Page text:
16. Genetic structure and breeding system of a rare understory herb, Dysosma versipellis (Berberidaceae), from temperate deciduous forests in China.

    Science.gov (United States)

    Guan, Bi-Cai; Fu, Cheng-Xing; Qiu, Ying-Xiong; Zhou, Shi-Liang; Comes, Hans Peter

    2010-01-01

    To evaluate the role of Quaternary refugial isolation in allopatric (incipient) speciation of East Asian temperate forest biotas, we analyzed amplified fragment length polymorphisms (AFLPs) and the breeding system in Dysosma versipellis. The study revealed that D. versipellis is mostly self-incompatible, genetically highly subdivided and depauperate at the population level (e.g., Φ(ST) = 0.572/H(E) = 0.083), and characterized by a low pollen-to-seed migration ratio (r ≈ 4.0). The latter outcome likely reflects limited pollen flow in a low-seed disperser whose hypothesized "sapromyophilous" flowers undergo scarce, inefficient, and likely specialized cross-pollination by small Anoplodera beetles, rather than carrion flies as assumed previously. In consequence, fruit set in D. versipellis was strongly pollen-limited. Our AFLP data support the hypothesis of a long-standing cessation of gene flow between western and central eastern populations, consistent with previous chloroplast DNA data. This phylogeographic pattern supports the role of the Sichuan Basin as a floristic boundary separating the Sino-Himalayan vs. Sino-Japanese Forest subkingdoms. Our genetic data of D. versipellis also imply that temperate deciduous forest elements to the west and the east of this basin responded differently to Quaternary climate change, which may have triggered or is leading to allopatric (incipient) speciation.

  17. Community composition and cellulase activity of cellulolytic bacteria from forest soils planted with broad-leaved deciduous and evergreen trees.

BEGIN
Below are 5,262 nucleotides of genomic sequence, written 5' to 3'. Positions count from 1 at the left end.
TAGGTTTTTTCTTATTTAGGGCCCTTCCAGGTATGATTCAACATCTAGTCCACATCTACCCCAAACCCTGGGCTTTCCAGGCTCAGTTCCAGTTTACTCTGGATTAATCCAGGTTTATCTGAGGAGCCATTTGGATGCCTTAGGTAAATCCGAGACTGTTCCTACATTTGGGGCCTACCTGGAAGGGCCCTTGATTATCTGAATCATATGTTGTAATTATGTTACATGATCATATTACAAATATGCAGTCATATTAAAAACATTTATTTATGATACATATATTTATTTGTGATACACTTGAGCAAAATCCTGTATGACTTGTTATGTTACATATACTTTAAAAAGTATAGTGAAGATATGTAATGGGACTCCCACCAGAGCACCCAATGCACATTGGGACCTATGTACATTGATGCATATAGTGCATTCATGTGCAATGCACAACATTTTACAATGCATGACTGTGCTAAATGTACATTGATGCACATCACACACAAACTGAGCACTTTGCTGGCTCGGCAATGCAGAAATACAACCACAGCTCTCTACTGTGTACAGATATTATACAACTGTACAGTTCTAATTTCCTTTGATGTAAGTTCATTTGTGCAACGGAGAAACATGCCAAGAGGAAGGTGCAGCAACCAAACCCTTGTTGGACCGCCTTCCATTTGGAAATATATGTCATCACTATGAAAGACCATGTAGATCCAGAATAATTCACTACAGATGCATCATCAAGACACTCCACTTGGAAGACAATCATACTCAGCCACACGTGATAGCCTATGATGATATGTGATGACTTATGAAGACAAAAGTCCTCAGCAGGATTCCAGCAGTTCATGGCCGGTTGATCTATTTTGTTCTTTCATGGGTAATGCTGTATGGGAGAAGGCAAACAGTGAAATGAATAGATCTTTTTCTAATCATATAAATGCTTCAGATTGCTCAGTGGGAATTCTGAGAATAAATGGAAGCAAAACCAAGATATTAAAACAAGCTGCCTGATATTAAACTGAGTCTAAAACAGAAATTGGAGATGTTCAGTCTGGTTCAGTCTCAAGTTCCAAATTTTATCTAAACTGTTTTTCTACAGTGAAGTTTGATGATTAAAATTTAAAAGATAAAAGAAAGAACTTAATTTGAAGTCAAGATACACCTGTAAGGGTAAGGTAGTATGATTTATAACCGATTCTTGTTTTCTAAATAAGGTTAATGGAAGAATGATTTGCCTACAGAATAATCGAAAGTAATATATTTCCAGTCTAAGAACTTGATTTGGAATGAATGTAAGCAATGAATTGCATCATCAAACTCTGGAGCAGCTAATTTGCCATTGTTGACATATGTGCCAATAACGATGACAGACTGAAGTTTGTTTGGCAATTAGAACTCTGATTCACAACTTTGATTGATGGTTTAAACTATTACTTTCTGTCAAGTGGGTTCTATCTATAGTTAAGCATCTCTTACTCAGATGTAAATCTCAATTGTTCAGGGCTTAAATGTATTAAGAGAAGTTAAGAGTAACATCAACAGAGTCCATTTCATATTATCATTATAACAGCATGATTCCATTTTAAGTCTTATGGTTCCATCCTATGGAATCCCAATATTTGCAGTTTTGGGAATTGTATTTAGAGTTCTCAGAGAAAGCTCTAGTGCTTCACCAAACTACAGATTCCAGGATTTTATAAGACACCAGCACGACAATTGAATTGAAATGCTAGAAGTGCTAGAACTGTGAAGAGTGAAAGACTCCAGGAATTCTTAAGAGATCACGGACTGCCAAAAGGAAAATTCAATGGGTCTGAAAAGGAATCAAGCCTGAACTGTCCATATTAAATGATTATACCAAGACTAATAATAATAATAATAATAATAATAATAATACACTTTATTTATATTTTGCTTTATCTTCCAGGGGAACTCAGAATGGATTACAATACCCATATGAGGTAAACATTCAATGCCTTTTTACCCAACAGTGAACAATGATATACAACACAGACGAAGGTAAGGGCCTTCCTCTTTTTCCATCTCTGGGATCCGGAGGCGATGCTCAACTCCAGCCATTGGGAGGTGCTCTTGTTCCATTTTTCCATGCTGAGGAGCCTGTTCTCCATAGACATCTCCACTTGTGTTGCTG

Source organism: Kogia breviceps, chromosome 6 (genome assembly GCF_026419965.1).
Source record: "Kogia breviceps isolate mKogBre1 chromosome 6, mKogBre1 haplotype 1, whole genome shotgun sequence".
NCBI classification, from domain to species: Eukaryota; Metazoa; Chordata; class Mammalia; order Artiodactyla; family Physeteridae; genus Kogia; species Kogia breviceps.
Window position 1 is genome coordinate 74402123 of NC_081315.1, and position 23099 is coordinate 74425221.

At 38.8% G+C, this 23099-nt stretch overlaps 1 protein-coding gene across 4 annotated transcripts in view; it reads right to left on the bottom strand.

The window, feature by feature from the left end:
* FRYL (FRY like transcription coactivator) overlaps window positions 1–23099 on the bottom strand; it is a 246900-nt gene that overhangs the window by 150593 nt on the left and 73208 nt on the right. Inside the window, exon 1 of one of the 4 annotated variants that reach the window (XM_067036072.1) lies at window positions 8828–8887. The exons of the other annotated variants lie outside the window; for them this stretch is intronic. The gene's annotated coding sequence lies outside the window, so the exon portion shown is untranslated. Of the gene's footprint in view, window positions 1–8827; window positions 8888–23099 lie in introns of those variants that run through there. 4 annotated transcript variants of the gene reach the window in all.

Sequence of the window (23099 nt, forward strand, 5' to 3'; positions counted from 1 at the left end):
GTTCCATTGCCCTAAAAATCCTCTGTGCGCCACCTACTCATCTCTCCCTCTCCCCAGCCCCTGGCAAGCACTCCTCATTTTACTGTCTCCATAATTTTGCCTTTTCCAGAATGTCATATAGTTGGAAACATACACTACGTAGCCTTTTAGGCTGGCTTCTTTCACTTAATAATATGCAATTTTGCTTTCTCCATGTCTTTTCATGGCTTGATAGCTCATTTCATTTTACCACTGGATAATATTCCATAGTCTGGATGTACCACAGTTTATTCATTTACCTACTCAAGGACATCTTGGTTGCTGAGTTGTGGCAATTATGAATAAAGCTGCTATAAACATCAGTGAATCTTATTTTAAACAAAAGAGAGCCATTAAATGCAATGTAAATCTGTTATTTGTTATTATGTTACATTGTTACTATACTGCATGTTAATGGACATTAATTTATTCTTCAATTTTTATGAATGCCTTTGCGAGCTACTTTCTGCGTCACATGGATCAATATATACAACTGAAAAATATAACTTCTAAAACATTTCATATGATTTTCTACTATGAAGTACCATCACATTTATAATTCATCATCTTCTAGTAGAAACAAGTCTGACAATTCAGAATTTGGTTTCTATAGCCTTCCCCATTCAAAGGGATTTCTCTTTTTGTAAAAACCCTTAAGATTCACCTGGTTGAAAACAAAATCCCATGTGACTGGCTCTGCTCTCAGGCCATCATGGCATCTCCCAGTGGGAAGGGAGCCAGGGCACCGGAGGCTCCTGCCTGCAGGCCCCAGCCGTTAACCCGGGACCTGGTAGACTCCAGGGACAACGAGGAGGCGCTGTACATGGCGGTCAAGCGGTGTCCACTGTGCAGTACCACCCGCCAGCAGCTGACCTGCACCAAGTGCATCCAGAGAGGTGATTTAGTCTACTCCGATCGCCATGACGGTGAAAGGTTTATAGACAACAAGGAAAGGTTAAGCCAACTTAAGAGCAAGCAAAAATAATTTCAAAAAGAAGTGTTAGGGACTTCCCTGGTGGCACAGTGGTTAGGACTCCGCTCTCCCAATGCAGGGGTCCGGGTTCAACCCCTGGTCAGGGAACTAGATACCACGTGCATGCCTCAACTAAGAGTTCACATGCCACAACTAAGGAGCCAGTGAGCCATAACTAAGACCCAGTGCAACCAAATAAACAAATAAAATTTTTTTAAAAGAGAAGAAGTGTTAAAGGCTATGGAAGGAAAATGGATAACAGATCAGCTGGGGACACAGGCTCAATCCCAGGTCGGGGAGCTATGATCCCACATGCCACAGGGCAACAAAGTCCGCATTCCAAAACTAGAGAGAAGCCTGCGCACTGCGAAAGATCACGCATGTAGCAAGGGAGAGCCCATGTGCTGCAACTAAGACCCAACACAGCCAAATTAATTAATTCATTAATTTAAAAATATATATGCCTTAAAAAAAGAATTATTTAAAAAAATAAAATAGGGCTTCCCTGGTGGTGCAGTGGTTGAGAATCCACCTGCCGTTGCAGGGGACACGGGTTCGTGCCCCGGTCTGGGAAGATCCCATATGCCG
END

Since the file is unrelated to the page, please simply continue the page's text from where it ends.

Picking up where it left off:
Science.gov (United States)

    Yang, Jiang-Ke; Zhang, Jing-Jing; Yu, Heng-Yu; Cheng, Jian-Wen; Miao, Li-Hong

    2014-02-01

    Cellulolytic bacteria in forest soil provide carbon sources to improve the soil fertility and sustain the nutrient balance of the forest ecological system through the decomposition of cellulosic remains. These bacteria can also be utilized for the biological conversion of biomass into renewable biofuels. In this study, the community compositions and activities of cellulolytic bacteria in the soils of forests planted with broad-leaved deciduous (Chang Qing Garden, CQG) and broad-leaved evergreen (Forest Park, FP) trees in Wuhan, China were resolved through restriction fragment length polymorphism (RFLP) and sequencing analysis of the 16S rRNA gene. All of the isolates exhibited 35 RFLP fingerprint patterns and were clustered into six groups at a similarity level of 50 %. The phylogeny analysis based on the 16S rRNA gene sequence revealed that these RFLP groups could be clustered into three phylogenetic groups and further divided into six subgroups at a higher resolution. Group I consists of isolates from Bacillus cereus, Bacillus subtilis complex (I-A) and from Paenibacillus amylolyticus-related complex (I-B) and exhibited the highest cellulase activity among all of the cellulolytic bacteria isolates. Cluster II consists of isolates belonging to Microbacterium testaceum (II-A), Chryseobacterium indoltheticum (II-B), and Flavobacterium pectinovorum and the related complex (II-C). Cluster III consists of isolates belonging to Pseudomonas putida-related species. The community shift with respect to the plant species and the soil properties was evidenced by the phylogenetic composition of the communities. Groups I-A and I-B, which account for 36.0 % of the cellulolytic communities in the CQG site, are the dominant groups (88.4 %) in the FP site. Alternatively, the ratio of the bacteria belonging to group III (P. putida-related isolates) shifted from 28.0 % in CQG to 4.0 % in FP. The soil nutrient analysis revealed that the CQG site planted with deciduous broad